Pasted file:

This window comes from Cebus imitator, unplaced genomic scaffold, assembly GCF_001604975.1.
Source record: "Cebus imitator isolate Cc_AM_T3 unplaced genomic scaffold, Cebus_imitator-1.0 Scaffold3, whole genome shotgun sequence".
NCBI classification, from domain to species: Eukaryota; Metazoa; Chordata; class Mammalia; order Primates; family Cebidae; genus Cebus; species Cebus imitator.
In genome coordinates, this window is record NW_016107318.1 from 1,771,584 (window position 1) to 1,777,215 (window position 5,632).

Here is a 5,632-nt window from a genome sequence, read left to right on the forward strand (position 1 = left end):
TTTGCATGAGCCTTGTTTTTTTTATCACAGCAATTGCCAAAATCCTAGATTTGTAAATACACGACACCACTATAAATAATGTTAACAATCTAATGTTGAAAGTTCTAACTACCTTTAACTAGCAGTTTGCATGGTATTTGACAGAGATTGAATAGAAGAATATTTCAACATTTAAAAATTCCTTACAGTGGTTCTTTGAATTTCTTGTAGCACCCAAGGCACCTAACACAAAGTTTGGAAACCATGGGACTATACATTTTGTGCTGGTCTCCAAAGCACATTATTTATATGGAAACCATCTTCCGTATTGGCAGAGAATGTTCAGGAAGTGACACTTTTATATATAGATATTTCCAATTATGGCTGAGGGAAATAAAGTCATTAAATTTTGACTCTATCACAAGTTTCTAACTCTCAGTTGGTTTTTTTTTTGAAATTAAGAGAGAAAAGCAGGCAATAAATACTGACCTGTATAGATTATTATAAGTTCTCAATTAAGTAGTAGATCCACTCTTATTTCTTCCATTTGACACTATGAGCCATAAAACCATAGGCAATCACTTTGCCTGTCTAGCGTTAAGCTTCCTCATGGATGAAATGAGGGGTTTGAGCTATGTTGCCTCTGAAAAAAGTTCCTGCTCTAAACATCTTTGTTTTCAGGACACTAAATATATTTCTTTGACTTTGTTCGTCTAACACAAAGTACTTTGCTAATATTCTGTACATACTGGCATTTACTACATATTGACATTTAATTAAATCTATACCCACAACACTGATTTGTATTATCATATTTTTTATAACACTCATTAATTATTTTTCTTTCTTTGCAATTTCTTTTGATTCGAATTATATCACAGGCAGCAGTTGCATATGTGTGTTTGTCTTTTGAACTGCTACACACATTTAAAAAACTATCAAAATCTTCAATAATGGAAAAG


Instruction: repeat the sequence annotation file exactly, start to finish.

This window comes from Cebus imitator, unplaced genomic scaffold, assembly GCF_001604975.1.
Source record: "Cebus imitator isolate Cc_AM_T3 unplaced genomic scaffold, Cebus_imitator-1.0 Scaffold3, whole genome shotgun sequence".
NCBI classification, from domain to species: Eukaryota; Metazoa; Chordata; class Mammalia; order Primates; family Cebidae; genus Cebus; species Cebus imitator.
In genome coordinates, this window is record NW_016107318.1 from 1,771,584 (window position 1) to 1,777,215 (window position 5,632).

Here is a 5,632-nt window from a genome sequence, read left to right on the forward strand (position 1 = left end):
TTTGCATGAGCCTTGTTTTTTTTATCACAGCAATTGCCAAAATCCTAGATTTGTAAATACACGACACCACTATAAATAATGTTAACAATCTAATGTTGAAAGTTCTAACTACCTTTAACTAGCAGTTTGCATGGTATTTGACAGAGATTGAATAGAAGAATATTTCAACATTTAAAAATTCCTTACAGTGGTTCTTTGAATTTCTTGTAGCACCCAAGGCACCTAACACAAAGTTTGGAAACCATGGGACTATACATTTTGTGCTGGTCTCCAAAGCACATTATTTATATGGAAACCATCTTCCGTATTGGCAGAGAATGTTCAGGAAGTGACACTTTTATATATAGATATTTCCAATTATGGCTGAGGGAAATAAAGTCATTAAATTTTGACTCTATCACAAGTTTCTAACTCTCAGTTGGTTTTTTTTTTGAAATTAAGAGAGAAAAGCAGGCAATAAATACTGACCTGTATAGATTATTATAAGTTCTCAATTAAGTAGTAGATCCACTCTTATTTCTTCCATTTGACACTATGAGCCATAAAACCATAGGCAATCACTTTGCCTGTCTAGCGTTAAGCTTCCTCATGGATGAAATGAGGGGTTTGAGCTATGTTGCCTCTGAAAAAAGTTCCTGCTCTAAACATCTTTGTTTTCAGGACACTAAATATATTTCTTTGACTTTGTTCGTCTAACACAAAGTACTTTGCTAATATTCTGTACATACTGGCATTTACTACATATTGACATTTAATTAAATCTATACCCACAACACTGATTTGTATTATCATATTTTTTATAACACTCATTAATTATTTTTCTTTCTTTGCAATTTCTTTTGATTCGAATTATATCACAGGCAGCAGTTGCATATGTGTGTTTGTCTTTTGAACTGCTACACACATTTAAAAAACTATCAAAATCTTCAATAATGGAAAAG